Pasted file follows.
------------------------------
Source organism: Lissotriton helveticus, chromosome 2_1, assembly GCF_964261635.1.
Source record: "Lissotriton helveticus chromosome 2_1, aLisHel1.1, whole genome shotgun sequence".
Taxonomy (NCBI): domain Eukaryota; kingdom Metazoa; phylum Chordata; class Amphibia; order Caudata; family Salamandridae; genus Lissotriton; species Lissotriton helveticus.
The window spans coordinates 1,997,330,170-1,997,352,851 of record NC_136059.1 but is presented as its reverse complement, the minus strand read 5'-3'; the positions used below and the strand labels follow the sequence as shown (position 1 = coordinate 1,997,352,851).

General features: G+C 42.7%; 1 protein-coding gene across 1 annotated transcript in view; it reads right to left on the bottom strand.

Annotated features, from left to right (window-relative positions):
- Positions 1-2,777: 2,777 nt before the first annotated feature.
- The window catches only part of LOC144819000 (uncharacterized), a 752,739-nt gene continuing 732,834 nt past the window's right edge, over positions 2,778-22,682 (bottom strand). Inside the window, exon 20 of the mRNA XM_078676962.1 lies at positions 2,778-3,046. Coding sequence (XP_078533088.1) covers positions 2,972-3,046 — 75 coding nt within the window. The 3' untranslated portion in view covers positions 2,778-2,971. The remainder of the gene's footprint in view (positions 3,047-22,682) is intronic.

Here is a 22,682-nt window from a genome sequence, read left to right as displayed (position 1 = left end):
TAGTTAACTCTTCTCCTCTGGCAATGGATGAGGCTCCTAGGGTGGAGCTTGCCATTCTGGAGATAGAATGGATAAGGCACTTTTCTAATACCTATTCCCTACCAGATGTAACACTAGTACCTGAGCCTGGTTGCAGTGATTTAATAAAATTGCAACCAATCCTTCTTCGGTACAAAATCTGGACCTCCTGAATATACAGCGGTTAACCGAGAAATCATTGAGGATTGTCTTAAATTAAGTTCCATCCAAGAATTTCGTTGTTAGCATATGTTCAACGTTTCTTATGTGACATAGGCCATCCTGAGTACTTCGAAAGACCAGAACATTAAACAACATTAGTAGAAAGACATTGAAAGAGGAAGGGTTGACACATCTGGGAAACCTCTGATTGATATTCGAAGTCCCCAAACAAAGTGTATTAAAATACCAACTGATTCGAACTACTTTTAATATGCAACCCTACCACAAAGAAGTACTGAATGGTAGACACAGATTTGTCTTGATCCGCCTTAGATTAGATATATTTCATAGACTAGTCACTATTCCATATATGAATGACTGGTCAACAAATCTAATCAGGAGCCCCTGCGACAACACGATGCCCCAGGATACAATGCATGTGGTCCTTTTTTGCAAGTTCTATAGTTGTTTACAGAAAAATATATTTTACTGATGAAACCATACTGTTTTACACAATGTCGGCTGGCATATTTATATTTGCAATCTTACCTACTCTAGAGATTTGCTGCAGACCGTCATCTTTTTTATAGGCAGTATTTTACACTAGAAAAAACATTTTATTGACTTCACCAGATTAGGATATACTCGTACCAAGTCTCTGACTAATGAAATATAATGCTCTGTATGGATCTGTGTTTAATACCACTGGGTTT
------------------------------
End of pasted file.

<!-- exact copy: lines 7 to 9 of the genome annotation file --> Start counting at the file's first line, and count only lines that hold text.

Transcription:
- Positions 1-2,777: 2,777 nt before the first annotated feature.
- The window catches only part of LOC144819000 (uncharacterized), a 752,739-nt gene continuing 732,834 nt past the window's right edge, over positions 2,778-22,682 (bottom strand). Inside the window, exon 20 of the mRNA XM_078676962.1 lies at positions 2,778-3,046. Coding sequence (XP_078533088.1) covers positions 2,972-3,046 — 75 coding nt within the window. The 3' untranslated portion in view covers positions 2,778-2,971. The remainder of the gene's footprint in view (positions 3,047-22,682) is intronic.

Here is a 22,682-nt window from a genome sequence, read left to right as displayed (position 1 = left end):